IN MARYLAND, WHAT DOES THIS SAY ABOUT JOHNS HOPKINS PUBLIC HEALTH? YOU KNOW IT RUNS ALL OF BALTIMORE AND MUCH OF MARYLAND PUBLIC HEALTH----AND IT IS A CORPORATION FOR GOODNESS SAKE!
PLEASE BE AWARE THAT THE FAILURE OF ACA AS A HEALTH REFORM IS NOT BECAUSE OF DEMOCRATS, IT IS BECAUSE OF NEO-LIBERALS. IT IS A REPUBLICAN PLAN SIMPLY MEANT TO DISMANTLE PUBLIC HEALTH AND MAXIMIZE PROFIT. SO, DON'T VOTE REPUBLICAN BECAUSE YOU ARE MAD AT NEO-LIBERALS.....RUN AND VOTE FOR LABOR AND JUSTICE!
YOUR POLITICIAN KNEW THIS WOULD BE THE RESULT!
Michael Riseup Stowell
I figured Obamacare was designed as a bailout for the insurance industry, and so I expected it to be disappointing - this journalist explains how: "Poor young people with zero disposable income are being asked to pay monthly premiums of $150 and more, and they’re opting out, inevitably sinking Obamacare in the process.
Those young people who actually do buy Obamacare plans—to avoid the “mandate” fine— will be further enraged when they attempt to actually use their “insurance...
Everyone knows I've been shouting for four years that this would be the result and your political pundit, media, and national labor union/justice leaders knew it too! Labor no doubt backed this to save union rights but there is a point at which saving the bathwater and throwing out the baby comes into play. Union members feel betrayed and citizens see the unions as working against their interests.
CITIZENS HAVE TO COME OUT AND SHOUT AS OUR UNIONS ARE BETWEEN A ROCK AND A HARD PLACE. STRENGTHEN UNIONS BY FIGHTING FOR THE BENEFITS PROMISED!
YOU CANNOT WAIT TO SHOUT OUT AND DEMAND EXPANDED AND IMPROVED MEDICARE FOR ALL AND DO NOT VOTE FOR ANY POLITICIAN THAT DOES NOT SHOUT THIS!
The article below is harsh on supposed progressive people backing what people in the know knew was bad for Americans. The process of reform was built on making labor and justice desperate and divided and that is what happened. I went to a progressive symposium four years ago in Washington with all the leading 'progressive' voices and shouted at that packed symposium that this would be the result and there was silence. If your incumbent chose silence then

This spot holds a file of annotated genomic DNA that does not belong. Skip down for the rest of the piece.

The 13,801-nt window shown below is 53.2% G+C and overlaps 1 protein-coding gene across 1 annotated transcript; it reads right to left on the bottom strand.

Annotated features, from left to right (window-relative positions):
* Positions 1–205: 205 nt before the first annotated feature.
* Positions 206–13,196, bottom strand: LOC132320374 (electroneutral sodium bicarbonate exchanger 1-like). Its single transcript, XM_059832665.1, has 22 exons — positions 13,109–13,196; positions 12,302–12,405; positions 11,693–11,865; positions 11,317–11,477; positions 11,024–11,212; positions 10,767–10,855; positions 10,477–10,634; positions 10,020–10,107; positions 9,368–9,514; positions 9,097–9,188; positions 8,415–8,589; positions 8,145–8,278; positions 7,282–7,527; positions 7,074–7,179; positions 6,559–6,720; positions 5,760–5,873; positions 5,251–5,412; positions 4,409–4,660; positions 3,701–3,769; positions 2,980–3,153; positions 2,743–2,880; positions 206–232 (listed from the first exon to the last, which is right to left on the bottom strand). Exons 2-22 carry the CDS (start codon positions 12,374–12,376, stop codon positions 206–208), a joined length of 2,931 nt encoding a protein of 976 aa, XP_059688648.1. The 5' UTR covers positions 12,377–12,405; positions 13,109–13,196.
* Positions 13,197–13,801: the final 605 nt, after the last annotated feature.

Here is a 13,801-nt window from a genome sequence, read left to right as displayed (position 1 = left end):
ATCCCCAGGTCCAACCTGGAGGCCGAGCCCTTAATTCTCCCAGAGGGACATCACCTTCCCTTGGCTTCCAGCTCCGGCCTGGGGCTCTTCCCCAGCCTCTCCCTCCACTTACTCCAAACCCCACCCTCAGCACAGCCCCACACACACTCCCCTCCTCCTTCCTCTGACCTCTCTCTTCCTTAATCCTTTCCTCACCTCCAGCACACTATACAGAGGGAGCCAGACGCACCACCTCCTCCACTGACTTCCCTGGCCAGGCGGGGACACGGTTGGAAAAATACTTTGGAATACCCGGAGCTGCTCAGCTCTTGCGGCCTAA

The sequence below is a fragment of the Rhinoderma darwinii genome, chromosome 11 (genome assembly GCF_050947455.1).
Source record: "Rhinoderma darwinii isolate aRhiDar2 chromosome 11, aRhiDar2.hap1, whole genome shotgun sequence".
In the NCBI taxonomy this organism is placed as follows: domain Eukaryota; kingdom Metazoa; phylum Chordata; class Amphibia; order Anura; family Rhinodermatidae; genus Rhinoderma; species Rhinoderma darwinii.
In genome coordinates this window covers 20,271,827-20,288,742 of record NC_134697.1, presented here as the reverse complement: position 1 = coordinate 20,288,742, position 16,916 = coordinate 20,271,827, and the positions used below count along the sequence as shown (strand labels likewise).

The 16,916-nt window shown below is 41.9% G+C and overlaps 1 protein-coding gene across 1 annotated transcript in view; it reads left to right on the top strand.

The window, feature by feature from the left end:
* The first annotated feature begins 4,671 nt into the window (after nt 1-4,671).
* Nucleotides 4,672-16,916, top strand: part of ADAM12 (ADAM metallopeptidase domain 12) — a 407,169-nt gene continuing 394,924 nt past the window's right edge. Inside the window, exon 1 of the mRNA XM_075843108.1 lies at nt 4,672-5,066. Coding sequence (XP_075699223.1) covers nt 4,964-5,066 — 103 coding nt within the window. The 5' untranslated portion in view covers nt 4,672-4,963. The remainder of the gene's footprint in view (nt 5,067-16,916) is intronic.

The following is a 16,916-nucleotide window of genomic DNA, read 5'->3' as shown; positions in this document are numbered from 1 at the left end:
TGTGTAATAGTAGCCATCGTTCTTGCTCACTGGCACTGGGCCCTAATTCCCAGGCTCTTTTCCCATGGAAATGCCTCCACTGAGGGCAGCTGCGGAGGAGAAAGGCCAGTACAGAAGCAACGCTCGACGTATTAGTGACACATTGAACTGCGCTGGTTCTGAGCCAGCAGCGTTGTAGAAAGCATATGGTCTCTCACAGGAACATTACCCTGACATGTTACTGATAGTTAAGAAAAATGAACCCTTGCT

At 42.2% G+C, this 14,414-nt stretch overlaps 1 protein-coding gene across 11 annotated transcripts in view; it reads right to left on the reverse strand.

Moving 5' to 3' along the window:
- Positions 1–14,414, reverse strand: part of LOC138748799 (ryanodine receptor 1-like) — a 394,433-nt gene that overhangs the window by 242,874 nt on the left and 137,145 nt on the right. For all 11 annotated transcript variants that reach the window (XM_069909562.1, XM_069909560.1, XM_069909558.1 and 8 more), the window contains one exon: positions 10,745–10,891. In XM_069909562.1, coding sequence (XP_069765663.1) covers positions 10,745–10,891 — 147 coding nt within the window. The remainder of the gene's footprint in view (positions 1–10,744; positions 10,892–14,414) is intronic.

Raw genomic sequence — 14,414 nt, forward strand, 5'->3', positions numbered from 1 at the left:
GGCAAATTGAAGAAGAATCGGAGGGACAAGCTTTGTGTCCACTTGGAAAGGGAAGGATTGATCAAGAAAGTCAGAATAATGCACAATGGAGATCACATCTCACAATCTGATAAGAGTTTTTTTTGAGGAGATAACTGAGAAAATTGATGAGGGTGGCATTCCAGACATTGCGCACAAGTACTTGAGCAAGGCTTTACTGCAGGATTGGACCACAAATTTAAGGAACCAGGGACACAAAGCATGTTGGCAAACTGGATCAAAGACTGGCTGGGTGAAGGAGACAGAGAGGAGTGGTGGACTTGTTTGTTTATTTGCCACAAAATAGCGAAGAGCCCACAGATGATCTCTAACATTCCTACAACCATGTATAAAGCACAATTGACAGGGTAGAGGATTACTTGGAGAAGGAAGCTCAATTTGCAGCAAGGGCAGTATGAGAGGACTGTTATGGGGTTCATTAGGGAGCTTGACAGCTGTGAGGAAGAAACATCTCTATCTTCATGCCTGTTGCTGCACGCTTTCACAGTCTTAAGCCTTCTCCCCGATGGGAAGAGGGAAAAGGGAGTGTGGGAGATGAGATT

THE SILENCE IS DUPLICITY.
January 06, 2014
Single-Payer is the Only Real Option The Left After the Failure of Obamacare by SHAMUS
COOKE it’s satisfying to watch rats flee a sinking ship. This is because onlookers knew the ship was doomed long ago, and swimming rats signify that the drawn-out tragedy is nearing an end. A collective sense of relief is a natural response.
The rats who propped up the broken boat of Obamacare are a collection of liberal and labor groups who frittered away their group’s resources—and integrity— to sell a crappy product to the American people.
Those in the deepest denial went “all in” for Obamacare— such as some unions and groups like Moveon.org— while the more conniving groups and individuals—like Michael Moore— playacted “critical” of Obamacare, while nevertheless declaring it “progressive”, in effect adding crucial political support to a project that deserved none.
But of course Obamacare was always more barrier than progress: we’ve wasted the last several years planning, debating, and reconstructing the national health care system, all the while going in the wrong direction— into the pockets of the insurance mega corporations. A couple progressive patches on the sails won’t keep her afloat. It’s shipbuilding time.
It was painful to watch otherwise intelligent people lend support to something that’s such an obviously bad idea. So it’s with immense relief that liberals like Michael Moore, labor groups, and others are finally distancing themselves from Obamacare’s Titanic failure. Now these individuals and groups can stop living in denial and the rest of us can proceed towards a rational discussion about a real health care solution.